Of special interest to native Chicagoans, but will appeal to those who don’t mind keeping a scorecard of the many players.



Along its meandering way, this narrative details the inner workings of a longtime political machine.

Set in a fictionalized city strongly resembling Chicago, this action-packed novel reveals–and almost exults in–the municipality’s political corruption by tracing the reluctant rise of city Alderman Eamon DeValera Collins, more generally known as “the Chairman.” The novel chugs through the late 20th century, fueled by personal loyalty, behind-the-scenes reciprocity and just a little old-fashioned strong-arming. The Chairman is a career pol in the eighth ward whose sobriquet derives from his powerful and lucrative position as head of the city council’s zoning committee. An old-school backroom dealmaker in a city still ruled by monolithic machine politics, he’s set for life. But when the mayor is assassinated (apparently by organized crime, though no one seems eager to investigate too closely), a young reformer unexpectedly manages to get elected as his successor. The ensuing consequences–for the chairman and the city–take more than a decade to unfold, and the novel takes frequent detours to explore the nefarious infighting, nepotism and graft that motor the machine. But without being an apologia, the book also provides ample evidence of the machine’s efficiency, resilience and service to the public. Quinn, a journalist, provides a wealth of damning detail–both of the politicians’ shenanigans and the voters’ indifference, as long as their streets are safe and the city runs smoothly. What’s most interesting and original, though, is not the down-and-dirty politicking, but the discussion of how the machine adapts to changing times. These cagey bosses modernize their methods by courting the new populations taking over their old ethnic wards–here, African-Americans, Mexicans and gentrifiers replacing the Irish and Italians, among others–and encouraging their sons and daughters to earn fancy academic credentials. However, the book’s wealth of detail and concern for verisimilitude can sometimes bog down the action as the author retraces history to introduce a new character or digresses into anecdotes which may illustrate the city’s corruption, but don’t always further the plot.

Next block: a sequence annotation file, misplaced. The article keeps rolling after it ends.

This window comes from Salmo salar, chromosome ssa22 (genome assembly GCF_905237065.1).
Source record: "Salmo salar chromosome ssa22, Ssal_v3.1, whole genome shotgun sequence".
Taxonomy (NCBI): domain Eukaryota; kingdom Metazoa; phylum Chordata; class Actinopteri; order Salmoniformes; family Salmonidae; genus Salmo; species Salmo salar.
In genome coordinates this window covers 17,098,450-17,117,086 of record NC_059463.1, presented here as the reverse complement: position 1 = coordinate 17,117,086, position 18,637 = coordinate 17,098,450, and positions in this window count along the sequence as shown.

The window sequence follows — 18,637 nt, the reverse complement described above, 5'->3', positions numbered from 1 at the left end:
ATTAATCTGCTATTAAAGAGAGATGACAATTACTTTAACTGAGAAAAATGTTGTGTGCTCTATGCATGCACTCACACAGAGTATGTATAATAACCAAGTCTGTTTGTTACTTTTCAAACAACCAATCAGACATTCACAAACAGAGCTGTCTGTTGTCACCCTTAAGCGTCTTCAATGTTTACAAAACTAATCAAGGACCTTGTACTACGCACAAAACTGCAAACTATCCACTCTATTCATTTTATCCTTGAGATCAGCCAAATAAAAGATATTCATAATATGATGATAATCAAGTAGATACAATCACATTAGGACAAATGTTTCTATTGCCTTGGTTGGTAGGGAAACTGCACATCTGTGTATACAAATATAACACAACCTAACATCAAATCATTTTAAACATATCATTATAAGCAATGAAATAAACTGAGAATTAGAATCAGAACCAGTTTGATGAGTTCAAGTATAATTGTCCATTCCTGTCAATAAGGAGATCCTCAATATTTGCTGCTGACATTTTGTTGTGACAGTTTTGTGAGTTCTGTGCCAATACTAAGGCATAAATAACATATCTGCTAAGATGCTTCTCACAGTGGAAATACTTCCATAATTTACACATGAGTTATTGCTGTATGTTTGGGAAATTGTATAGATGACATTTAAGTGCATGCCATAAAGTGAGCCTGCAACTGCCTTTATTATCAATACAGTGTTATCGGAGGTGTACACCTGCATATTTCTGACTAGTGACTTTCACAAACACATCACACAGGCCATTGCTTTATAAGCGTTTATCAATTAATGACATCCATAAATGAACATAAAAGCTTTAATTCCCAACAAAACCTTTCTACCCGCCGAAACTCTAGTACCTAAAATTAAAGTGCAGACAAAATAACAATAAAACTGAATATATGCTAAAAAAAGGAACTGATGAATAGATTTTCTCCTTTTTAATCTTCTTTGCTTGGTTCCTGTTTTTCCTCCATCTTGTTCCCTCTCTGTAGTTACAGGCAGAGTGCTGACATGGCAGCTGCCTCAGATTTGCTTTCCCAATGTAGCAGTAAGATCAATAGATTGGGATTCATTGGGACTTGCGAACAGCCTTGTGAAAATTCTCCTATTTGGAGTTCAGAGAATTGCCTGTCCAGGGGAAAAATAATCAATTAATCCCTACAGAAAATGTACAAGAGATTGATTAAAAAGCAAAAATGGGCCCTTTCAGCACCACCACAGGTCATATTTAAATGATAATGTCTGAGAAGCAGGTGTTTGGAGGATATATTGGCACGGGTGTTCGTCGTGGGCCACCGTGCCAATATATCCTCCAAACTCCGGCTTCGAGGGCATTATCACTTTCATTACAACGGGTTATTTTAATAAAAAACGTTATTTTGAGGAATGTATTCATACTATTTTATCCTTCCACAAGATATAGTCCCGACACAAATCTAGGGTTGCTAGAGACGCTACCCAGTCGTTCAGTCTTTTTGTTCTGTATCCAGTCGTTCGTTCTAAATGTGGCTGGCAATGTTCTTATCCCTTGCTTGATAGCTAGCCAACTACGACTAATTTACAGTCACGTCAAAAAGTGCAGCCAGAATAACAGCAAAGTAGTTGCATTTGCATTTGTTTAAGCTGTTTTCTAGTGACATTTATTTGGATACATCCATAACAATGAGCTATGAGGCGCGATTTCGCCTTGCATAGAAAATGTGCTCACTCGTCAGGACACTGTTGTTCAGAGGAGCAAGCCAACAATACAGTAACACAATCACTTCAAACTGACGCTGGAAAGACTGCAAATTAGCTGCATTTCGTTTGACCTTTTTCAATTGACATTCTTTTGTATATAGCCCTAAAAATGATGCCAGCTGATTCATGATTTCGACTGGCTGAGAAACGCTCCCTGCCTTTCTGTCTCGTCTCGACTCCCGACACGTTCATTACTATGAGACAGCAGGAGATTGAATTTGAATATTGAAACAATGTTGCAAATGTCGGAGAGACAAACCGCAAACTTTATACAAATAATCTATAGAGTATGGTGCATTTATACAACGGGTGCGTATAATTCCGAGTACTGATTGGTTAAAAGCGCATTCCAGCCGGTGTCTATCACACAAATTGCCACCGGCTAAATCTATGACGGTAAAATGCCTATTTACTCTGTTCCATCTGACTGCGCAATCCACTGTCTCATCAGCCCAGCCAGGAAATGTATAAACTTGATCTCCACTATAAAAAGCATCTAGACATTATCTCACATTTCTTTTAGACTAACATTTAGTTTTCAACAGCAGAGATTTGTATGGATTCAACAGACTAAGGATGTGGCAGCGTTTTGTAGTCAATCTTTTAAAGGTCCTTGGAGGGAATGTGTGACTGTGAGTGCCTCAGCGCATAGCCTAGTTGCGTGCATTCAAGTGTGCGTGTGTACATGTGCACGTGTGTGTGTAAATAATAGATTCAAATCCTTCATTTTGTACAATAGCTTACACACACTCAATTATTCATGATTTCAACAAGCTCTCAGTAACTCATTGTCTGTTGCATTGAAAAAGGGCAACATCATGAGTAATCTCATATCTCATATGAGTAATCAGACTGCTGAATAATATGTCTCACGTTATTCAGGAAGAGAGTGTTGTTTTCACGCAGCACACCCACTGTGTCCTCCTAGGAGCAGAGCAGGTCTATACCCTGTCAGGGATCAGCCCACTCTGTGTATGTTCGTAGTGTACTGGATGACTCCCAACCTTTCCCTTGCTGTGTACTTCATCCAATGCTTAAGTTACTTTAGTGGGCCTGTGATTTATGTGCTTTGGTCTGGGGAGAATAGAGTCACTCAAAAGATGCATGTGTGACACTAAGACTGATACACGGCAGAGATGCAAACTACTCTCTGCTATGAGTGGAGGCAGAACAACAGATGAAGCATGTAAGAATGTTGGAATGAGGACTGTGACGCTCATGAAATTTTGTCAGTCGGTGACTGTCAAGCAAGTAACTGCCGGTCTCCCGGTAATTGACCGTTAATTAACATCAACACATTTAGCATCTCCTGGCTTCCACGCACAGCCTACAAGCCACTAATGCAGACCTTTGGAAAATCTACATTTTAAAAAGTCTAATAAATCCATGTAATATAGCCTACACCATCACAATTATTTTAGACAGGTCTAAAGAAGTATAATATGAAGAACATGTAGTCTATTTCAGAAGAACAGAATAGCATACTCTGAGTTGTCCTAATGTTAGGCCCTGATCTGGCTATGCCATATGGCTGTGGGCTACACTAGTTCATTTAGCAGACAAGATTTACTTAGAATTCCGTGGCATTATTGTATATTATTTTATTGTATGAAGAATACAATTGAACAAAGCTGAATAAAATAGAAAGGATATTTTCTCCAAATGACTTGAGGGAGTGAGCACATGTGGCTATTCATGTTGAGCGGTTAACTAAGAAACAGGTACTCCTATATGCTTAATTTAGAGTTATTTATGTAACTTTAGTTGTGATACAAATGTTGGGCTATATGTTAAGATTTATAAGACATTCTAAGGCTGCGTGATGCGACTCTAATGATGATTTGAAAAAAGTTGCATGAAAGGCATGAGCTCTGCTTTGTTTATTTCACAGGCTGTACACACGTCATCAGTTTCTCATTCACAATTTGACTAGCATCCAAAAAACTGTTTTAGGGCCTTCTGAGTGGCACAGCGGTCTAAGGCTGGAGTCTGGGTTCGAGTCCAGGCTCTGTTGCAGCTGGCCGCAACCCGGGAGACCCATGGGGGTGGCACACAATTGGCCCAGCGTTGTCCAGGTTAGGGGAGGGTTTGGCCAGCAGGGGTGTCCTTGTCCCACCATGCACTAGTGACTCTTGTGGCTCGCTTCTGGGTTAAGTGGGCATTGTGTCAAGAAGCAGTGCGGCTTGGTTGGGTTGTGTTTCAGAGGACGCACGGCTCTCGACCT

Of special interest to native Chicagoans, but will appeal to those who don’t mind keeping a scorecard of the many players.

Pub Date: Oct. 13, 2009

ISBN: 978-1-4392-5559-9

Page Count: -

Publisher: N/A

Review Posted Online: Dec. 24, 2010

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The phrase “tour de force” could have been invented for this audacious novel.

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Four men who meet as college roommates move to New York and spend the next three decades gaining renown in their professions—as an architect, painter, actor and lawyer—and struggling with demons in their intertwined personal lives.